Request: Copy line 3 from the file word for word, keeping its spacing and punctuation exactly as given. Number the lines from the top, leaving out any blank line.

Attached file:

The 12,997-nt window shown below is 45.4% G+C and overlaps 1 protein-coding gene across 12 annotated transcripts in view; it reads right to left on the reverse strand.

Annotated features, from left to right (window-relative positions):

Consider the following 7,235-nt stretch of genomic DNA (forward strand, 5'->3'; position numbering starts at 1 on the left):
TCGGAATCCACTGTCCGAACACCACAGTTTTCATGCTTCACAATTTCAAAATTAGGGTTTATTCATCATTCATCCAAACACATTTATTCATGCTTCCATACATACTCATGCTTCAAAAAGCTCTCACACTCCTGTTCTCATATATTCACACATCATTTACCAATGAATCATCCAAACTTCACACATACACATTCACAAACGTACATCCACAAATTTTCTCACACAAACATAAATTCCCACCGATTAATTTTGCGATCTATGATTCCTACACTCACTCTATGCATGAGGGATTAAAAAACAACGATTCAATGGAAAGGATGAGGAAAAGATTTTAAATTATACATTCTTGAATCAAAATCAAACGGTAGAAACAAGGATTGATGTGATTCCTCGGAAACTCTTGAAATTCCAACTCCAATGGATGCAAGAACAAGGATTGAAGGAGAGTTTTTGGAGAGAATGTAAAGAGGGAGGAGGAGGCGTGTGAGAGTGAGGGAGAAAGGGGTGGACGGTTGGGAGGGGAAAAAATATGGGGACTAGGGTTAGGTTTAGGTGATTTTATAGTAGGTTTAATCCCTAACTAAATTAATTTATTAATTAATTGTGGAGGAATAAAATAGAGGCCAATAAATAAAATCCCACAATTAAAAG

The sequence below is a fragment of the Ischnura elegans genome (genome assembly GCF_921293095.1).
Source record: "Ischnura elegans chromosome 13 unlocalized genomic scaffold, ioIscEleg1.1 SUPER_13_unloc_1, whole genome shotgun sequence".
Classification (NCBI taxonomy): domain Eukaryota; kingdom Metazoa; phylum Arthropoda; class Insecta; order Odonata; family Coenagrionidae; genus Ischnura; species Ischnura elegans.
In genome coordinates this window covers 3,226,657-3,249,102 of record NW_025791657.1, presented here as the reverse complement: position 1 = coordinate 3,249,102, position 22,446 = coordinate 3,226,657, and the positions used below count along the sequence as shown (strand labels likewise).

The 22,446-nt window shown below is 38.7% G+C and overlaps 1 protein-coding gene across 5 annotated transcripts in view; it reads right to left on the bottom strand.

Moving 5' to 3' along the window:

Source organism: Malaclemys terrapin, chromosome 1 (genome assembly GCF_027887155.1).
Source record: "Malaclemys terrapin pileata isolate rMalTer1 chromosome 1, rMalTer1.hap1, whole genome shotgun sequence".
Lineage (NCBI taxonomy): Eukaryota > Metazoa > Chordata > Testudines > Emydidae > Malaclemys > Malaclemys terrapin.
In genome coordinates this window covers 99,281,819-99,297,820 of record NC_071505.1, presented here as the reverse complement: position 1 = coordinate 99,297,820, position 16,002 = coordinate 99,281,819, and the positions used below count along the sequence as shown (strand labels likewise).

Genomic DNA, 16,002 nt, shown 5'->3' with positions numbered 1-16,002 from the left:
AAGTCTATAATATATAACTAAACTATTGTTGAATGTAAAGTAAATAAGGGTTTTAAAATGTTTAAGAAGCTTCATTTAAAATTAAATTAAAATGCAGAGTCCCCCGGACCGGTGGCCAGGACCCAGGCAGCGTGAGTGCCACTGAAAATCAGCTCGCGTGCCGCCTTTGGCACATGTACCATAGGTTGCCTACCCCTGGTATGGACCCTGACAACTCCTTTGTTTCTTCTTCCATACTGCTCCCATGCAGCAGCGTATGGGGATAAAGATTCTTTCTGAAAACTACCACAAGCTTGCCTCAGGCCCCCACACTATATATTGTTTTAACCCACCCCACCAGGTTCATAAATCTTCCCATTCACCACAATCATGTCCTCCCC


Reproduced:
Consider the following 7,235-nt stretch of genomic DNA (forward strand, 5'->3'; position numbering starts at 1 on the left):